Advisers join asset manager KID reform push

International advisers have joined European fund managers in a call to reform key information documents for packaged retail and insurance-based investment products – six months into implementation.


Designed to boost client understanding of retail investment products, the Priips Kid has been severely criticised by the European Fund and Asset Management Association (Efama).

In its report Efama Evidence on the Priip Kid Shortcomings, published Thursday, analysts said documents “at best confuse and at worst mislead” clients.

Efama’s director general Peter De Proft (pictured), who addressed the European Commission on 29 June, said: “We urgently call on the European securities association and the European Commission to plan an immediate targeted revision of the Priip delegated regulation, well ahead of any planned formal review of the rules.

“The clock is ticking painfully slowly, and time is of the essence as investors are currently presented with misleading information.”

Ucits exemption call

“We are also extremely concerned that the current legal framework is such that it will require funds to produce both a Priip Kid and Ucits Kid simultaneously by December 2019,” continued De Proft.

“Given the compelling evidence of the negative impact of the Priips Kid rules on investors, we strongly recommend that the exemption for funds producing a Ucits Kid be extended until these issues are satisfactorily resolved in the upcoming Priips review.”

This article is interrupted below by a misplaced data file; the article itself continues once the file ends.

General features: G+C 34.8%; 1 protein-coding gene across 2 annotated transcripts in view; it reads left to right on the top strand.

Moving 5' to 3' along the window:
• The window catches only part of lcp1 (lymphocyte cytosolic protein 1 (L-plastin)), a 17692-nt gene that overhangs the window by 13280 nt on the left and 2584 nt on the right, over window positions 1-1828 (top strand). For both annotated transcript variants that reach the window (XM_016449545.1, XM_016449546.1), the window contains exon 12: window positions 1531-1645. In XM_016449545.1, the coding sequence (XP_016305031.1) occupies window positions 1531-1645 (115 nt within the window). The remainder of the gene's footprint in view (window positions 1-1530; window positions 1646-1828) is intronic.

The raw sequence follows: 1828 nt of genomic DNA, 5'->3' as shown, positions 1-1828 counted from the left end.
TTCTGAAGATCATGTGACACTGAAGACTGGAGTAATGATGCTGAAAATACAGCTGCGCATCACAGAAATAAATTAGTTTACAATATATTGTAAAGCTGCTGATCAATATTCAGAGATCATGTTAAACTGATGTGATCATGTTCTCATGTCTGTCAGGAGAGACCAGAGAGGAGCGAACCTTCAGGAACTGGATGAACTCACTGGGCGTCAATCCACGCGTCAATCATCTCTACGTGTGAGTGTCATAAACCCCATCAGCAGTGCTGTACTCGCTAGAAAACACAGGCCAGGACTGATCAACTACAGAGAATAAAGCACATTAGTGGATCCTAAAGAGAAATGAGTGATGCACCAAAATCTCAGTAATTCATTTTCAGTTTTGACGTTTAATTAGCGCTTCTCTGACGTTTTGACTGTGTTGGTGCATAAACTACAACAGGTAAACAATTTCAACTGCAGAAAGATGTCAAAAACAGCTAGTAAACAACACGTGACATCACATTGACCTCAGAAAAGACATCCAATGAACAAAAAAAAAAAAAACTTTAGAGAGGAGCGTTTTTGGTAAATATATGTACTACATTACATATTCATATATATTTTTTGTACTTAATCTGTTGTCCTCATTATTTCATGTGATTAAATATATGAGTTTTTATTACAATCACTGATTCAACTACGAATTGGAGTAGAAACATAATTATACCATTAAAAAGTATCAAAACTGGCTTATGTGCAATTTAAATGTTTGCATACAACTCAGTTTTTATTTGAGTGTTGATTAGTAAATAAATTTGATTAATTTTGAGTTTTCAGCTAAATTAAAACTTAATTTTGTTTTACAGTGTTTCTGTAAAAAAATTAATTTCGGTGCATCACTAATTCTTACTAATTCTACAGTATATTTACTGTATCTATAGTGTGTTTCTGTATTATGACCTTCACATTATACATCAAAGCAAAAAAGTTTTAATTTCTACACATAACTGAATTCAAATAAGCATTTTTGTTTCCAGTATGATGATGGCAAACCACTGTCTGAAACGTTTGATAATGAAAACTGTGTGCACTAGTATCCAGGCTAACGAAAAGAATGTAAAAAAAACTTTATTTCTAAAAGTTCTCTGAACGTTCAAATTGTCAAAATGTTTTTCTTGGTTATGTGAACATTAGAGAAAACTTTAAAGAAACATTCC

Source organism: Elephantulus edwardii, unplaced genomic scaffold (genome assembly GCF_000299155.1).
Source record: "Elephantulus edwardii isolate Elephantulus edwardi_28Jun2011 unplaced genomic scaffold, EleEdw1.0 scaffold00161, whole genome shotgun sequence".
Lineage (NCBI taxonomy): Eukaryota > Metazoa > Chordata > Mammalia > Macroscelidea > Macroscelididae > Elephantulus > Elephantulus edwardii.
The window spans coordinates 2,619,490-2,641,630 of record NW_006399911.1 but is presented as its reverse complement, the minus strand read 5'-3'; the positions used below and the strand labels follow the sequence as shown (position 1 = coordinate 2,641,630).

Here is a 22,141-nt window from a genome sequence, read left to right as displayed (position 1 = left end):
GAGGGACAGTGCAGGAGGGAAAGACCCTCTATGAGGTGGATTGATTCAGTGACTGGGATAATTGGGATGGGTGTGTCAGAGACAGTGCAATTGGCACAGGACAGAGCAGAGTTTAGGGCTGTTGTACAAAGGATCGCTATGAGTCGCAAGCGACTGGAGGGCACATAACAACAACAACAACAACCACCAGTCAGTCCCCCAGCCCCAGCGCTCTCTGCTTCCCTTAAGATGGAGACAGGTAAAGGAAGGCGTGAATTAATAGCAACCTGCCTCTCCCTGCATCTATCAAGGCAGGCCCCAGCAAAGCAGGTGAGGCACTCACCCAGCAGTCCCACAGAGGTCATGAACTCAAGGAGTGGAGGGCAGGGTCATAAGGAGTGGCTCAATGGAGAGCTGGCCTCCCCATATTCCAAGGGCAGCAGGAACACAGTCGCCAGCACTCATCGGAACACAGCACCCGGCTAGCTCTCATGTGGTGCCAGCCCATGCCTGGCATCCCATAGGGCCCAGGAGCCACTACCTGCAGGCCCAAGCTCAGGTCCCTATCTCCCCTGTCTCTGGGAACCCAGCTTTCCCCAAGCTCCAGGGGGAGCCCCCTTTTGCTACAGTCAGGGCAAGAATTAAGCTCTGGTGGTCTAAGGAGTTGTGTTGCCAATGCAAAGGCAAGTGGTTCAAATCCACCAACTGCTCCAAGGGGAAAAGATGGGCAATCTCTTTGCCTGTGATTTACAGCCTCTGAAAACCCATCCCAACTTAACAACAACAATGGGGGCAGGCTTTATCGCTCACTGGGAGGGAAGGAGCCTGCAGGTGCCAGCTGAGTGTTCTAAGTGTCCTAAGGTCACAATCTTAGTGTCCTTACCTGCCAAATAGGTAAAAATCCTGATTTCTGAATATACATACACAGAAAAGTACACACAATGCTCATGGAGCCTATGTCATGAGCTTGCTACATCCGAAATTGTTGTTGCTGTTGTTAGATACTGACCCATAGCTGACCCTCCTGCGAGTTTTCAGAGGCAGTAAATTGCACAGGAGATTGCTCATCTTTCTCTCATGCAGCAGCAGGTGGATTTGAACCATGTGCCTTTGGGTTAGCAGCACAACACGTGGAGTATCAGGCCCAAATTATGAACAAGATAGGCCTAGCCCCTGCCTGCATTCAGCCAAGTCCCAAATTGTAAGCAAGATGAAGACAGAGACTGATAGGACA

Adviser findings

In a recent survey of advisers, shared with Portfolio Adviser sister title International Adviser, researchers from industry association Feifa (Federation of European Independent Financial Advisers) concluded that “clients rarely, if ever, understand the Kid documents”.

Analysts for Feifa also identified worrying inconsistencies between providers and between jurisdictions – further muddying the water for clients.

Feifa chief executive Paul Stanfield said the association would support Efama’s calls for accelerated reform.

Key findings from Efama:

  • The latest methodology for calculating transaction costs produces confusing and unreliable figures: on a constant basis, transaction costs are either over or underestimated, sometimes even leading to overall negative transaction cost figures being presented to investors, which is confusing.
  • Investors are deprived of important past performance and benchmark information.
  • In future performance scenarios, a lack of context means that investors are provided with “excessively optimistic and linear performance scenarios”.
  • Comparisons between similar investment products with different holding periods are impossible because costs are now averaged over a product’s recommended holding period.

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